bigstock Lurking Sun On Sky 5286100 1
bigstock Lurking Sun On Sky 5286100 1

Now that the weather is warming up, you will want to be well prepared for the best and worst of what summer can bring. While we tend to think of the winter months with snow and cold as presenting safety concerns for seniors, it’s important to be mindful of summertime safety as well. The sun, sand, and beach or pool can make for beautiful experiences, but the beautiful sun can contribute to sun burns and the lovely pool can cause unexpected slippery surfaces that may contribute to a fall. The great outdoors can present a great risk for getting lost or getting bitten by ticks, bees, and mosquitos. We certainly want seniors to get out and enjoy all that summer has to offer, but a few simple strategies to be well prepared can reduce unwanted, unwelcome, and unsafe situations this summer.

Stay hydrated 

It’s important to drink non-caffeinated non-alcoholic beverages throughout the day even if you are not thirsty. Unless you have instructions from your healthcare professional to minimize your intake of fluids, try to drink 6-8 8 oz glasses daily. If that’s simply too much liquid, try popsicles, jello, sherbet, Italian ice, smoothies or even ice chips. If you begin to feel dizzy or lightheaded or confused, you may be dehydrated. It’s important to notify family or your healthcare provider of these symptoms as they may indicate need for urgent treatment of dehydration which can be life threatening in the elderly.

Stay cool

On the hottest days of summer, it’s important to keep blinds, shades, or drapes closed to keep the sun out while the windows are open only a crack. Open windows at night after the temps have fallen in order to let a breeze in. Have a small fan blowing to circulate the air with one fan blowing the hot air out of the house and another fan blowing lightly on your body. Take a cool shower. Wear light- and light-colored clothing. If you do not have an air conditioner, make a visit to an air conditioned place – a mall, a grocery store, a theatre, a church or synagogue, a senior center, a YMCA, or a gym to cool off for a bit.

Wear proper head gear

Protecting the head from the powerful rays of the sun is important to avoid sun burn of the scalp and to contribute overall to staying cool.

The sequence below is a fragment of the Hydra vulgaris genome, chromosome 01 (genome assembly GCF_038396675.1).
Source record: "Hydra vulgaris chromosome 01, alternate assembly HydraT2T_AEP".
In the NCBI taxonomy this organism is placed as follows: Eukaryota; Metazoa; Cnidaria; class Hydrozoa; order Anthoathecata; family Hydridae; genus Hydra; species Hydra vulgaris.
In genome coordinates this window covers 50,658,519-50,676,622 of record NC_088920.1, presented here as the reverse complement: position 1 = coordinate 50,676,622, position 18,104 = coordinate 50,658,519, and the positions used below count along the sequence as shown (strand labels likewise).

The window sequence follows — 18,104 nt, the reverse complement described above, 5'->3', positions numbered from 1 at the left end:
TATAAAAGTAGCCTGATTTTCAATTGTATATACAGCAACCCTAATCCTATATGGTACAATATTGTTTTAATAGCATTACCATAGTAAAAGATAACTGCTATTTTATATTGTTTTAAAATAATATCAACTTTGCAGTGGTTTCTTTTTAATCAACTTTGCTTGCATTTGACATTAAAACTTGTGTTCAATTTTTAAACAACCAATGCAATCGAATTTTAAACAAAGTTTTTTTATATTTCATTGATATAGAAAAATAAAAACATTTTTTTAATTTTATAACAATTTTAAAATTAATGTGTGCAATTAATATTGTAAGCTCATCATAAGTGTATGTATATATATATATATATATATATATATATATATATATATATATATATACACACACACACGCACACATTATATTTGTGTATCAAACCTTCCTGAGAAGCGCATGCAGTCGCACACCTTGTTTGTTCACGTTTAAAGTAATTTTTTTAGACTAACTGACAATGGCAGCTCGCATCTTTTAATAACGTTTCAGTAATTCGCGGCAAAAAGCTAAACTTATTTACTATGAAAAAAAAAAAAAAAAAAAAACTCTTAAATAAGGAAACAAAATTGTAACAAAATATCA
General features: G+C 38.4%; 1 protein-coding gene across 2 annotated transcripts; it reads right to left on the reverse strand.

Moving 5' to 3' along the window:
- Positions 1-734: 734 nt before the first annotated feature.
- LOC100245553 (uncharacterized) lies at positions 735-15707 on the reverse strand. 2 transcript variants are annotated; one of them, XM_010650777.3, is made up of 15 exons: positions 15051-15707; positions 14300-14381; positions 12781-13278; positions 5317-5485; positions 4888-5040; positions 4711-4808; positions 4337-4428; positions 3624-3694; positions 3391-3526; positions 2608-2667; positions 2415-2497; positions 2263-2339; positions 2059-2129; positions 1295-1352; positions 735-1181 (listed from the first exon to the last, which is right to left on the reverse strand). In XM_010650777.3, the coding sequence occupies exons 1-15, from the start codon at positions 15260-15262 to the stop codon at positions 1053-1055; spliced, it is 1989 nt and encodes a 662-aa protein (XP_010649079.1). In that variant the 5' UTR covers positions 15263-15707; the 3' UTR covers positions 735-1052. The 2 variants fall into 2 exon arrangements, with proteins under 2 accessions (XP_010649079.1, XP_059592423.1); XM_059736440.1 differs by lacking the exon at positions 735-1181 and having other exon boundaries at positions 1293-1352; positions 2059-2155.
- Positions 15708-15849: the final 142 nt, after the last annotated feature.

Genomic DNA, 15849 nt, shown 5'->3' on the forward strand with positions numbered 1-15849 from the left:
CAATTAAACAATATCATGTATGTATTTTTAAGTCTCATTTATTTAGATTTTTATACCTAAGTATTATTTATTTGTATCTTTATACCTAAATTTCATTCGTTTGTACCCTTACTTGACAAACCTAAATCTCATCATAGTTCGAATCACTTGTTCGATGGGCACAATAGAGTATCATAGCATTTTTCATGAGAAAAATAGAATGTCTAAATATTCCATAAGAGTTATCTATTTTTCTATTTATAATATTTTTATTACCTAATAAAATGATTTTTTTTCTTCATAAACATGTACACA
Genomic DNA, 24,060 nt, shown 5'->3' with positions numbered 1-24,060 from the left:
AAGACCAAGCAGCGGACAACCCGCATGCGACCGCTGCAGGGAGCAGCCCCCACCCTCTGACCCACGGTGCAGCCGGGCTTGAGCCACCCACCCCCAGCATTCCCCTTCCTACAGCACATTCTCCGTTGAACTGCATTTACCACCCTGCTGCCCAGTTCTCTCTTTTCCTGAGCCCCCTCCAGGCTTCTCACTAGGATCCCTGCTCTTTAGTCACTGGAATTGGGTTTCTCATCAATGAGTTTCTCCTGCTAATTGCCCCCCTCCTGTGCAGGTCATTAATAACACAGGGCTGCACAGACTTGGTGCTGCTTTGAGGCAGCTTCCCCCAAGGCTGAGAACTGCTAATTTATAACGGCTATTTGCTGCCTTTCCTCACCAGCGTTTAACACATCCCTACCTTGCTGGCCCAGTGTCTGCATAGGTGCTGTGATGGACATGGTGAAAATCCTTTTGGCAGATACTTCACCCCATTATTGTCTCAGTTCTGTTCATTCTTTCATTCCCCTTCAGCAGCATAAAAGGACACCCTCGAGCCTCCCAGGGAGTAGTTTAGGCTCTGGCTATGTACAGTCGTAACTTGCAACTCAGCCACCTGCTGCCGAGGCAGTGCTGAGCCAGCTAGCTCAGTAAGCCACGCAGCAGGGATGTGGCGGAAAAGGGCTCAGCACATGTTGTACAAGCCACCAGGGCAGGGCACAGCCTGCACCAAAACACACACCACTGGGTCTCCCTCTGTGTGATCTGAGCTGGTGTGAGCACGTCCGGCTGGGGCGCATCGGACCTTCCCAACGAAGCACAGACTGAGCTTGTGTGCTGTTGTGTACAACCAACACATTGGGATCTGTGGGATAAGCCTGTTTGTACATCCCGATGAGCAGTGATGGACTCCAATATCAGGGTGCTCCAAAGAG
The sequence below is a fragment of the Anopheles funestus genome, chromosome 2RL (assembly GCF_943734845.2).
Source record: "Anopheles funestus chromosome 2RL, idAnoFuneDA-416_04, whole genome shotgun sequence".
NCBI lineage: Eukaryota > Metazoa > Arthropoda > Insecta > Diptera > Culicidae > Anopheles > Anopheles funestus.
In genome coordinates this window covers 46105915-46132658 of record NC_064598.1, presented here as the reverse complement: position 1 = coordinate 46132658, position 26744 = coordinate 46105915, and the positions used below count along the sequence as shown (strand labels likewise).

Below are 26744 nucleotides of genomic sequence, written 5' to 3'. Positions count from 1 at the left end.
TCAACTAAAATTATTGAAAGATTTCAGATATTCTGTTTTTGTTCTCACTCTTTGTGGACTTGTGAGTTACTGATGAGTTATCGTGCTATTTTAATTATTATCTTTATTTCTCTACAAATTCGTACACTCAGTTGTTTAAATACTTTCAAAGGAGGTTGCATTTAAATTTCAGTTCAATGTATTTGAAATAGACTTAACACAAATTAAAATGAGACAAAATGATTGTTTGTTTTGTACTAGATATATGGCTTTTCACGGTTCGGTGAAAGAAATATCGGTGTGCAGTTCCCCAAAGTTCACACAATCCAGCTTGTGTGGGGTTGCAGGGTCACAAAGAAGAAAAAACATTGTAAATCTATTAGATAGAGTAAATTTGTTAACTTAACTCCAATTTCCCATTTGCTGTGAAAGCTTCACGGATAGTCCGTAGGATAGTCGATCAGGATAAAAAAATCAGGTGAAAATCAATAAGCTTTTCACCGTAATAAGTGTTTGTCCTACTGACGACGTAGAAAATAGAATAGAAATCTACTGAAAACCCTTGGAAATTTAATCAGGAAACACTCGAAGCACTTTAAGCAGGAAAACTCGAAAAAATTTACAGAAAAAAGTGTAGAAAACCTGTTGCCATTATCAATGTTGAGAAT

Wear proper footwear

Whether you’re enjoying a summertime hike or lounging at the pool, it’s important to wear proper footwear to avoid injury or a fall. “Water shoes” are widely available and “slip proof” vs traditional flip flops which provide very little support and can be very slippery on wet surfaces like at a pool. Proper hiking shoes or tennis shoes with a solid and comfortable base of support and a wide toe box are a worthy investment for the trail hikers to optimize comfort, minimize injury or falling.

Use adaptive equipment

This is especially important on uneven surfaces out on the trail or even at the beach. Simple walking poles are widely available and used by people of all ages. They are lightweight, durable, and pack easily. They can make quite a difference with balance and support when out walking.

Take a well charged phone and an extra battery

Like a good boy scout or girl scout knows, being prepared is wise advice. This is certainly true when it comes to having a way to contact someone in case of emergency or if you get lost. Take a well charged cell phone and a charged back-up cell phone battery with you, especially if you will be on a long outdoor excursion in remote areas. Keep your phone on “airplane” mode to preserve battery life while hiking.

Bring a flashlight and/or flares 

It’s wise to keep a flashlight in your car or in your back pack when you go hiking to use if it becomes dark and you cannot see or if you need to have a way to make your presence known to others.

Bring snacks and liquids when you’re going to be out for more than a few hours, put them in a backpack or fanny pack. Fresh hardy fruit like an apple is a good idea as are energy or protein bars. Freezing a water bottle overnight and placing that in your backpack in the morning is a great idea – the water melts as you walk allowing you to drink it over the course of several hours and it can keep you cool as well as it presses against your back in the backpack – a quart sized bottle is adequate but it will depend on the intended length of your walk.

Let someone know your plans

It’s always good to send a quick text or e-mail, letting someone know where you will be going for the day if in fact your plans include doing an outdoor activity by yourself. Let them know your destination and when you plan to be back. Just make sure to check back in with them upon your return so they don’t worry.

Wear sunscreen

Older adults can get sunburned, too, and especially those who are taking certain medications that increase risk of sun burn (certain antibiotics, antifungals, anti-depressants, medications for behavioral health, etc – consult your pharmacist or healthcare professional to check if any of your medications put you at increased risk). SPF 30 or higher is recommended. Limit time in direct sunlight and sit in the shade. Wear sunglasses to prevent eye irritation from excessive sunlight.

Bring extra medications

If you plan to be gone for overnight or longer, be sure to double check the adequacy of your medication supply and consider bringing extra medications. You don’t want to run out somewhere in the north woods where there is no pharmacy…

Bring a list of your medical team/and emergency contacts

This is an always! Keep it on you in the form of a card or medic alert bracelet.

Don’t forget to have fun! Summer in many parts of the country is short and sweet – but seniors should also be mindful of making it safe!